Same-Sex Marriage Now Legal and Recognized in Pennsylvania
Prior to May 20th, 2014, the laws in Pennsylvania regarding same-sex marriages were as follows: 1) same sex couples could not wed under 23 Pa. C.S. §1102; and 2) legal marriages between same sex couples that occurred in another state were not recognized under 23 P.a. C.S. §1704.
However, on May 20th, 2014, these Marriage Laws were found to violate both the Due Process and Equal Protection Clauses of the Fourteenth Amendment of the United States Constitution in the case of Whitewood v. Wolf. Consequently, Judge John Jones III of the Unites States District Court issued an order permanently enjoining the enforcement of the aforementioned Marriage Laws. Pennsylvania Governor Tom Corbett announced that he will not appeal Judge Jones’ decision. This makes Pennsylvania the 19th state to legally recognize same-sex marriage.
What does this mean for same-sex couples who chose to exercise their right to marry?
Tax Benefits: Same-sex married couples will now receive state tax benefits given to married couples. More specifically, same-sex couples will now be given the benefit of tax-advantaged estate and gift planning. Prior to the Whitewood decision, same-sex couples were forced to file as single on their state tax returns, even if they were legally married in another state.
Divorce: Same-sex married couples can now obtain a divorce in Pennsylvania, whether they were legally married within the state or in another jurisdiction. Similarly, same-sex couples are also entitled to alimony and its deductibility. Under the previous Marriage Laws, same-sex couples that were legally married in another jurisdiction could not legally end that marriage in Pennsylvania.
Prenuptial Agreements: Same-sex couples may also want to consider consulting an attorney prior to getting married to help them draft a prenuptial agreement. The reason for this is that if no agreement exists between the unmarried parties regarding the sharing of income and expenses or the manner in which the parties intend to hold property, then the court does not have authority to intervene. Therefore, any property acquired by either partner prior to the marriage is not considered marital property for equitable distribution purposes. A prenuptial agreement would be necessary to address the assets acquired prior to the marriage, and how they would be distributed in the event that the parties terminate their relationship.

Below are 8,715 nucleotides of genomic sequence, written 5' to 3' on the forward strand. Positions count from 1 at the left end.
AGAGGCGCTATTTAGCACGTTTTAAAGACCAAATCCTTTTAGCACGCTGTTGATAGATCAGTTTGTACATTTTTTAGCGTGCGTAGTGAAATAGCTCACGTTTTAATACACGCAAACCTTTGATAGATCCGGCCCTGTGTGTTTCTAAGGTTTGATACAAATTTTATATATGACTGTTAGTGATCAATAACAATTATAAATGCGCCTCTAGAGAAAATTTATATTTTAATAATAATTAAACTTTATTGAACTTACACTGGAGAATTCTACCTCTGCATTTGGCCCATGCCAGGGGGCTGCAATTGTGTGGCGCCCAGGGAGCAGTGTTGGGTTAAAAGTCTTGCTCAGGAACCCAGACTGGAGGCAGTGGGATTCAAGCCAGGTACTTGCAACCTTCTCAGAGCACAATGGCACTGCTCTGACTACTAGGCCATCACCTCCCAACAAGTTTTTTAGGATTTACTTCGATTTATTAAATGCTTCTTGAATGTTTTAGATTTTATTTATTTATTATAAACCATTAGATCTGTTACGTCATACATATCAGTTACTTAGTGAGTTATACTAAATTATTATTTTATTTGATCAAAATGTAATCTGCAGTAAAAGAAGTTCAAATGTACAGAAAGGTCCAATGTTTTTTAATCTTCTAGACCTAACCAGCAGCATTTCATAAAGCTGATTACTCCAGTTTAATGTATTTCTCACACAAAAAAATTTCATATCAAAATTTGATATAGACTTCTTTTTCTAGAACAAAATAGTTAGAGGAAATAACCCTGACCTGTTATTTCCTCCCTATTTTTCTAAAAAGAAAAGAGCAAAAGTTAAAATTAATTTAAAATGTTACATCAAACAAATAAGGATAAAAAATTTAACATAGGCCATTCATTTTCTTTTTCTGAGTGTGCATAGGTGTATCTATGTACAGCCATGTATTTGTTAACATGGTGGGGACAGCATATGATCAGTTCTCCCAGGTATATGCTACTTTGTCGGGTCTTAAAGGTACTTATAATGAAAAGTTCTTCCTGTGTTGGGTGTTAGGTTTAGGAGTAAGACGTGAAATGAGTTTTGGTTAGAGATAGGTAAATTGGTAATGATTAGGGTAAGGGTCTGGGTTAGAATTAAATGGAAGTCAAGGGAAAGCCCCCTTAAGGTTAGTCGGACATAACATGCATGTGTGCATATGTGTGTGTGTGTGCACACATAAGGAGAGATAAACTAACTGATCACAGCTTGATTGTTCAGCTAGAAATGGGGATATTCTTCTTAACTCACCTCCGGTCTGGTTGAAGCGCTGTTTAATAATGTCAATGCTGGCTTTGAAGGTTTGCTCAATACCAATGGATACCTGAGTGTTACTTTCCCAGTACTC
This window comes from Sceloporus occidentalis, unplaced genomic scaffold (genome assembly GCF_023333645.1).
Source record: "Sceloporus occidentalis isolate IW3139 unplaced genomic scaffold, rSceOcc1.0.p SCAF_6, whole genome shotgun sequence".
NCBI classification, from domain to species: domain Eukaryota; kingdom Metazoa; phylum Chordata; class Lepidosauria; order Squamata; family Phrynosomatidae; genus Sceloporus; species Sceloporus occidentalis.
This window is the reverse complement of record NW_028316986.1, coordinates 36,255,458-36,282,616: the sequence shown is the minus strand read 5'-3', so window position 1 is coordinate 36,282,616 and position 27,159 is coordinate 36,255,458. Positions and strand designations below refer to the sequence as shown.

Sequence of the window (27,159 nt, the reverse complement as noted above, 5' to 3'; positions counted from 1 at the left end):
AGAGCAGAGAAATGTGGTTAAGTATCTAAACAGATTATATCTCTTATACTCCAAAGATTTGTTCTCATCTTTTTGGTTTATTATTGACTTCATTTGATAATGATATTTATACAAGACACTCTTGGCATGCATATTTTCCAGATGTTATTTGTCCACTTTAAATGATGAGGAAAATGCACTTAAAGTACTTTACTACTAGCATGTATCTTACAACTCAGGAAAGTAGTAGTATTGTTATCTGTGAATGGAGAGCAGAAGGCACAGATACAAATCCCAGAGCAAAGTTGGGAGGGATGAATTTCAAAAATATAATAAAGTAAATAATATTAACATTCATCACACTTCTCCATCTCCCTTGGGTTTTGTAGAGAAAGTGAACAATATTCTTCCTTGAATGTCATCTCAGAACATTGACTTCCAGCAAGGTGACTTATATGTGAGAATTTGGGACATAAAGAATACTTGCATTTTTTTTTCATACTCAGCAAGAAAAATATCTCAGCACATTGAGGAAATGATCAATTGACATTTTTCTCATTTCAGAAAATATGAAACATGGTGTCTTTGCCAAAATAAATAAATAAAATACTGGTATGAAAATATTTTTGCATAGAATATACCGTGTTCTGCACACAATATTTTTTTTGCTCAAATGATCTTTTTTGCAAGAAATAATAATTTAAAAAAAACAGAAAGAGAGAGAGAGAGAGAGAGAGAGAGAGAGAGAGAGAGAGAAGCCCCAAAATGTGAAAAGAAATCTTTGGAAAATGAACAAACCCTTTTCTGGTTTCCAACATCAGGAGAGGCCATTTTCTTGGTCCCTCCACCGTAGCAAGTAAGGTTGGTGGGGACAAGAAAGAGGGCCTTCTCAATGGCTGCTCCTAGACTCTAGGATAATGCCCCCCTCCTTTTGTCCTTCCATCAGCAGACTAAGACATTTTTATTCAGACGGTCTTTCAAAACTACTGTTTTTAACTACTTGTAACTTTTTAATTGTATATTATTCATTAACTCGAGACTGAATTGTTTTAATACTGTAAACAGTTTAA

Earnings and Retirement Benefits: If one or both of the married partners is employed and receiving an income, retirement benefits, and/or a pension plan, then money earned during the marriage is now automatically considered marital property subject to equitable distribution. Prior to the Whitewood decision, if same-sex couples wanted to share title of a partner’s income and have control over what happens to money in the event that the relationship is terminated, the couple would have to create a contractual agreement addressing these issues.
- Retirement plans: Generally, administered retirement plans require that spouses are the sole beneficiary of the plan, unless the spouse has consented to another designated beneficiary. Therefore, if same-sex couples are married at the time of the policy holder’s retirement, benefits due to a beneficiary will be paid to the person the holder was married to.
- Life Insurance: Pennsylvania law requires that the owner of a policy must have an insurable interest in insuring another as beneficiary. Thus, the policy owner must be either related by blood or law, or, alternatively, must have a lawful economic interest in having the insured as a beneficiary. Now, same-sex couples need-not prove this “insurable interest” because they are now related by law as a married couple.
Property Ownership: If married same-sex couples own property that is titled as “joint tenants with right of survivorship,” then, upon marriage, that property is now presumed to be a tenancy by the entireties. Additionally, a transfer of property titled in the name of one of the spouses to joint names also creates a tenancy by the entireties. Household goods purchased by either party are also presumed to be entireties property.
Tenancy by the entireties is a method of ownership that is only available to married couples. Tenancy in the entirety provides that the partners own the entire estate jointly, and do not have the ability to act individually as an agent of the property. This is different than joint tenancy because joint tenants do have the ability to act as individual agents of the property.
A tenancy by the entireties terminates at the death of one of the parties, or upon the issuance of a divorce decree. In the event that one of the parties dies, the survivor will be entitled to the entire property by operation of law. However, upon a divorce of the parties, the parties are tile is changed to “tenants in common,” with no right of survivorship between the parties. Therefore, if the parties divorce, then when one party dies that party’s interest passed to his/her heirs or devisees.
Medical Benefits: Prior to the legalization of same-sex marriage, a partner in a same-sex relationship could not be considered a qualifying dependant of his/her partner’s employer’s health insurance for because no legal relationship existed. Now, if a same-sex couple decides to marry, then the non-employee spouse will be considered a qualifying-dependant for health insurance purposes.
Social Security: Upon reaching age 62, married same-sex partners are now entitled to their spouse’s Social Security benefit, equal to 50% of the worker’s retirement benefit. Divorced spouses aged 62 and older that were married at least 10 years and divorced for at least 2 years are also entitled to receive their ex-spouse’s benefit.